I know she's only five, and she wants to be like me and dress like me. Modesty is important to her because it's important to me. We are blessed to have several friends (and their little girls) who embrace and model modesty as well. It also doesn't hurt that we live in a highly orthodox Jewish neighborhood in Brooklyn. Hey, little girls (and big girls, and women) running around in long skirts is the norm here! I'm glad that she has this early understanding and foundation of modesty, because I certainly didn't. I know that she will get older and want to look like everyone else... but to embrace modesty is half the battle. To value yourself and dignity more than you value what others think and do (and what advertisers force on you) is the other half. She can be as fashionable and stylish as she wants to be, but I want her "rule" to also be... is it modest?
If it was just "my rule," then perhaps she would just reject it as she gets older. Fortunately, it's not "my rule." It's G-d's design and desire for all women (and men) He created, and it goes far beyond the clothes you wear.
I want her to gain confidence in making decisions.
It was my plan to locate two books on discipline (that I own) somewhere in the midst of my husband's hundreds of books, but I was unable to do so (which is pretty bad). The first one was Dare to Discipline by Dr. James Dobson, and I recall him mentioning kids benefiting from being able to make "safe choices" at home in order to learn how to make good choices in the real world. Children need to be able to make choices (whether they be good or bad) because they can learn from them within the safe confines of their family environment. The other book was Shepherding a Child's Heart by Tedd Tripp, which I also enjoyed reading. Ironically, the books are kind of opposed to each other (sometimes purposely) on a few subjects, and I remember that making decisions was one of them. Hopefully I recall this correctly when I say that Tedd Tripp seemed to think that children making decisions for themselves (even on simple matters) was to be frowned upon, and that they would learn how to make good decisions by watching their parents make decisions. Both authors pleaded their case here, but I would lean more towards Dr. Dobson's understanding, simply because I have survived one two year old and am in the process of surviving another. Any mom knows that toddlers love to have some say in any (or many) areas of life, in fact, they thrive on that little bit of control. If you were to give them no control whatsoever, they will act out in many ways in the areas where they do have control whether you like it or not. For example, I have never successfully forced a toddler to go to sleep, to eat a particular food, or to use the potty. Perhaps I've tried...with coaxing, bribing, threatening... but let's be honest. It doesn't work.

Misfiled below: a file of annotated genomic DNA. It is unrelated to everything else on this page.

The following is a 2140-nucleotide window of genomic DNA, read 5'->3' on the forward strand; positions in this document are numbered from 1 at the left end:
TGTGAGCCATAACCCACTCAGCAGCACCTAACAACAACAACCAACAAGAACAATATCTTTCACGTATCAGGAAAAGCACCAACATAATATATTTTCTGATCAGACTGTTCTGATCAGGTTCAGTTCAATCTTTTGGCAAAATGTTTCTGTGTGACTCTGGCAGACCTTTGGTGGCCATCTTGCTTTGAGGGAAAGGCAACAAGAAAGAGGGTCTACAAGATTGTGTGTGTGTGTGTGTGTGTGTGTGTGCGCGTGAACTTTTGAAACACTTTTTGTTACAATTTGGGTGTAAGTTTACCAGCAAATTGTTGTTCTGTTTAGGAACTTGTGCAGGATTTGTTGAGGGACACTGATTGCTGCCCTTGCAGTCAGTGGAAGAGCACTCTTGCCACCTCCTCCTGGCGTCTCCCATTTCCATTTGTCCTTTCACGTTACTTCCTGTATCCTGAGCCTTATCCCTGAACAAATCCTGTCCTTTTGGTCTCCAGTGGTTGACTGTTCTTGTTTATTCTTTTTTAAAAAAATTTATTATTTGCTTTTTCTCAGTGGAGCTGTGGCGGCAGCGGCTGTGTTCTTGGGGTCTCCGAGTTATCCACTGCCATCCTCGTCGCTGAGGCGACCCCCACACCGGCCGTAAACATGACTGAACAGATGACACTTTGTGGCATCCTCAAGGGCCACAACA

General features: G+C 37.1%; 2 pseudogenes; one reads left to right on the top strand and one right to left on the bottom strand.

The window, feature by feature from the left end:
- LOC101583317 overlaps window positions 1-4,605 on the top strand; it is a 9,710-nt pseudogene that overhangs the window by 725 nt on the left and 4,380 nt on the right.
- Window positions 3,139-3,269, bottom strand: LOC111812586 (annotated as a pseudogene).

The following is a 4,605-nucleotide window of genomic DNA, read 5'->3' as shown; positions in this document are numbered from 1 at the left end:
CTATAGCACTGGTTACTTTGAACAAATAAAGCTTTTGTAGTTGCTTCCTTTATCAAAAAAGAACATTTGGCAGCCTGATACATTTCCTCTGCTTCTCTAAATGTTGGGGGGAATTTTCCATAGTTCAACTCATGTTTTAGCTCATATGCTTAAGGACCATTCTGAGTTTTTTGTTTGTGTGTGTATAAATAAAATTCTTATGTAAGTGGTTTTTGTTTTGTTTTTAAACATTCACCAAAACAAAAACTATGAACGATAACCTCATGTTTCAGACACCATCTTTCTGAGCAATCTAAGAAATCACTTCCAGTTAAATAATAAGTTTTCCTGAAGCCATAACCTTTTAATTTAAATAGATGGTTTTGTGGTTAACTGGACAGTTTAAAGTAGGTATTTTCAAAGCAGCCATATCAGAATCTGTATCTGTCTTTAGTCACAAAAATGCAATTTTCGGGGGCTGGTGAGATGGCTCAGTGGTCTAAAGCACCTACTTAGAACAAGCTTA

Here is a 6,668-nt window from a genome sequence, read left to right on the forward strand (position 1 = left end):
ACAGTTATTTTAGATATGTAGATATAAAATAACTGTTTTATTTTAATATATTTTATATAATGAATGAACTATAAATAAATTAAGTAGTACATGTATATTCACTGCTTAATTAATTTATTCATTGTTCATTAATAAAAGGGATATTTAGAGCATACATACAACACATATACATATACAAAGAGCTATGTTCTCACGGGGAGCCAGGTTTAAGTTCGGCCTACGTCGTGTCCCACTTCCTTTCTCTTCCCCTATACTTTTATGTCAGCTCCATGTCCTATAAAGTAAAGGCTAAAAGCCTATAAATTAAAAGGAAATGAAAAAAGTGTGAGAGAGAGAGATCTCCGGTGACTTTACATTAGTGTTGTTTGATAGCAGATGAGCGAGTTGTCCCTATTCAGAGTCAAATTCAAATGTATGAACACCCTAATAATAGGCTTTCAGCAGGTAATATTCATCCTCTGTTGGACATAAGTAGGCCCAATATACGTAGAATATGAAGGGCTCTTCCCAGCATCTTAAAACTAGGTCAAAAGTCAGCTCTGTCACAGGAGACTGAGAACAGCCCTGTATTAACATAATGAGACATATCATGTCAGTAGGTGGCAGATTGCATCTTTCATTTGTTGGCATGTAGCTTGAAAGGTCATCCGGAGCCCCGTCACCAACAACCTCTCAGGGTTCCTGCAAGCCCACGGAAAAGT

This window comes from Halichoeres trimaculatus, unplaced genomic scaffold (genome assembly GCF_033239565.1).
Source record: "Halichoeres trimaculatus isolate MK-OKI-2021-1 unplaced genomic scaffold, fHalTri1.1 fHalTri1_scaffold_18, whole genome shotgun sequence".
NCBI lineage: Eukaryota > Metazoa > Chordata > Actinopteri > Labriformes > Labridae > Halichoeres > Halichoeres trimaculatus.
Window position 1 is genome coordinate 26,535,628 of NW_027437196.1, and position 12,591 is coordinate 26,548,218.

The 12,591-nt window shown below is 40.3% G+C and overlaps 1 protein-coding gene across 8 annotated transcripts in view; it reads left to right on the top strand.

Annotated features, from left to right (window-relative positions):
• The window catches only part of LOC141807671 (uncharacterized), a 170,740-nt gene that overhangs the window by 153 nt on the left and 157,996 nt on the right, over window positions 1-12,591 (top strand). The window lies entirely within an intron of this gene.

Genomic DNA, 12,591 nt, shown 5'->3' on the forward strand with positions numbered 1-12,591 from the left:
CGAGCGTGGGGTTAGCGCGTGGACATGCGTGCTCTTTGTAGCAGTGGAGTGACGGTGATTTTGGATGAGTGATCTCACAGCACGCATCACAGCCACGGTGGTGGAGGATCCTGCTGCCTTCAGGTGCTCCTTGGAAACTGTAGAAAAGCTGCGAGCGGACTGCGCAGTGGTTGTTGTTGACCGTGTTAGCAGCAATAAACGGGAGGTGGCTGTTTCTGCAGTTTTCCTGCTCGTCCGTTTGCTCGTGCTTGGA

As I was thinking about how to word this section, I watched (my first ever) webinar on parenting last night. It was free, and I wanted to try it. The topic was "How to get kids to listen without nagging, reminding, or yelling" so I was curious. It was led by Positive Parenting Solutions, and I would recommend it to other moms. While it was designed to get parents to go further and pay for online training courses, etc. I feel like the information I received in the free webinar was enough for me to really move into a more positive way of discipline.The reason I mention it here is because the first thing she said was "Kids have a hard-wired need for attention and power." If they don't feel like they receive enough of either "in age-appropriate positive ways," they'll act out. She wasn't saying that they should do whatever they want (I wouldn't go along with that!) The point was that as parents, instead of trying to control them and fight against that need for power, we should give them the choice to exercise their free will (which they possess because they are human beings!) If they choose to disobey, they choose to reap the consequences.
Therein lies one of my biggest motivations for allowing her to choose her outfits. I want her to make confident decisions when she can. I don't ask her to decide between right and wrong, or decide any "big ticket" items in life, but getting the choice between this shirt or that one, these shoes or those shoes, broccoli or peas.... goes a long way in showing her that I respect and trust her judgment in these areas. Then, in the event that she needs to change or choose something else, I have found it's been easier for her to trust my judgment at those times.
I think as parents we sometimes forget that we are raising people... they have opinions, tendencies, likes, dislikes, style, personalities of their own.
We don't want them to "be like us"... we want them to be better.